Development of H.263 Encoder & Decoder

Mid-term status report

Harinderpal S Grewal

1. Introduction

The aim of this project is to develop an encoder and decoder (codec) to implement H.263 with all its four negotiable options enabled. As a mid-term check-point, the base codec has been developed (without the negotiable options).

The encoder and the decoder were written separately as they shared very little code in common except for some header files. The encoder in particular had been partially developed as a result of the series of homeworks implementing DCT, motion compensation and half-pel motion compensation.

The Draft ITU-T Recommendation H.263 (dated 2 May 1996) was used as a reference for the specifications of the encoder and the decoder. The above document was obtained from

The following sections detail the development of the encoder and the decoder.

2. H.263 Encoder

As was mentioned above, only the base level encoder has been developed thus far. The H.263 specification states that encoders shall be able to operate with either sub-QCIF or QCIF and were not obliged to operate with both. I have used QCIF (176x144) as the supported format for my encoder as this allows me to reuse the components developed in homeworks 2 to 5.

Other parameters specified by the H.263 document that I selected for my encoder were a reference frame rate of 30000/1001 (29.97 Hz) and a quantization step size of 8.

The reference document also requires that the encoder should provide a mechanism to restrict the maximum picture rate by having a minimum number of non-transmitted pictures between transmitted ones. To cater to this requiement, the encoder accepts a command line option "-s <n>" where <n> is the number of frames to be skipped between transmitted frames. This scheme allows the sender to tailor the outgoing bitstream to whatever frame rate is acceptable.

While testing the encoder, I also encountered the two sample videos that we used for our homeworks (weather.yuv and children.yuv) that were originally at 10Hz instead of the required 25 or 30. I have added a command line option to accept source images of different frame rates although this does not seem to be part of the standard.

The main coding challenge for the encoder was the correct implementation of the bitstream (In particular, using stuffing to meet the timing requirements and the required byte alignment of all new pictures).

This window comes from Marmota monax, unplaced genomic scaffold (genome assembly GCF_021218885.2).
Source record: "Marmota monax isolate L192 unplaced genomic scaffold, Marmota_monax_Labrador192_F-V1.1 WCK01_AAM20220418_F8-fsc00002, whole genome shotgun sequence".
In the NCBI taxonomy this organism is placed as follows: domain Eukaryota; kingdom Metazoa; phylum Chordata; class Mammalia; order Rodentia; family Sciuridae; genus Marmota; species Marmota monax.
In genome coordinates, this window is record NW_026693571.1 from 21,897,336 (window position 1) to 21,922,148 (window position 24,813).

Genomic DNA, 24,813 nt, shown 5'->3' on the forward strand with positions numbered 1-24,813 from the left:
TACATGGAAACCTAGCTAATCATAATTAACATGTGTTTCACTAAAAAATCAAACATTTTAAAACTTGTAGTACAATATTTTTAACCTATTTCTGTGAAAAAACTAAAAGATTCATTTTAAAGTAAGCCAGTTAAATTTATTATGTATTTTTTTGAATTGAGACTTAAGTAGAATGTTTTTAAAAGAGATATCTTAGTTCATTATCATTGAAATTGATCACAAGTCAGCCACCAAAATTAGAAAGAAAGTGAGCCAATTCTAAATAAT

3. H.263 Decoder

The specifications required that the decoder be able to decode Sub-QCIF as well as QCIF. This has been done but I was not able to test the Sub-QCIF portion of the decoder as my encoder only produced bitstreams from QCIF sources.

I have coded the decoder to save the Y, U and V components of the decoded images in separate files as I was hoping to view the Y portions using "xv". I was unable to get xv to recognise the format of these "Y" sections, however, and ended up using the Xlib routines posted on the class bulletin board to display the output buffer. A reference inverse DCT algorithm was also found on the MPEG2 source distribution "mpeg2decode, © 1994, MPEG Software Simulation Group" that meets the error tolerance specified in Annex A of the H.263 specifications

Currently, the output files are still separated into three Y, U, V files. I hope to combine these into the same format as the yuv files used as inputs to the encoder.

4. Conformance testing

Due to time constraints, I have not had the opportunity to perform the conformance requirements test on the encoder and decoder as specified in the Draft Conformance Requirements document. I hope to be able to do this for the full featured codec to be developed by the end of the semester.

My testing has been limited to decoding bitstreams that were encoded by my own encoder and viewing them in a X-window screen.

5. Future work

As specified in the project proposal, the four negotiable options will be added to the encoder and decoder. I also hope to be able to support more file formats on the encoder, but Sub-QCIF at the very least (so that I may test my decoder with it).